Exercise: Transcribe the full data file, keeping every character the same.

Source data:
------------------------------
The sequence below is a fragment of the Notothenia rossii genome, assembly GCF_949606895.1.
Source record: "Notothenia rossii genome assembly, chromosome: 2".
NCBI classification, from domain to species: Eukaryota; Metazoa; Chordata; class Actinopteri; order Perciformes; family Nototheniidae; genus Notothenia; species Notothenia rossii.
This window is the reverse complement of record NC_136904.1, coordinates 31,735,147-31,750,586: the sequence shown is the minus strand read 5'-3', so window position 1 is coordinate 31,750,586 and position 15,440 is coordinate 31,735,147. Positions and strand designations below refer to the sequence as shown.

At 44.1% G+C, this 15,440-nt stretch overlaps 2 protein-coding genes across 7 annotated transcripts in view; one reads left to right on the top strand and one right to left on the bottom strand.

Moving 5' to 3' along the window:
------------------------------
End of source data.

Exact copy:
The sequence below is a fragment of the Notothenia rossii genome, assembly GCF_949606895.1.
Source record: "Notothenia rossii genome assembly, chromosome: 2".
NCBI classification, from domain to species: Eukaryota; Metazoa; Chordata; class Actinopteri; order Perciformes; family Nototheniidae; genus Notothenia; species Notothenia rossii.
This window is the reverse complement of record NC_136904.1, coordinates 31,735,147-31,750,586: the sequence shown is the minus strand read 5'-3', so window position 1 is coordinate 31,750,586 and position 15,440 is coordinate 31,735,147. Positions and strand designations below refer to the sequence as shown.

At 44.1% G+C, this 15,440-nt stretch overlaps 2 protein-coding genes across 7 annotated transcripts in view; one reads left to right on the top strand and one right to left on the bottom strand.

Moving 5' to 3' along the window: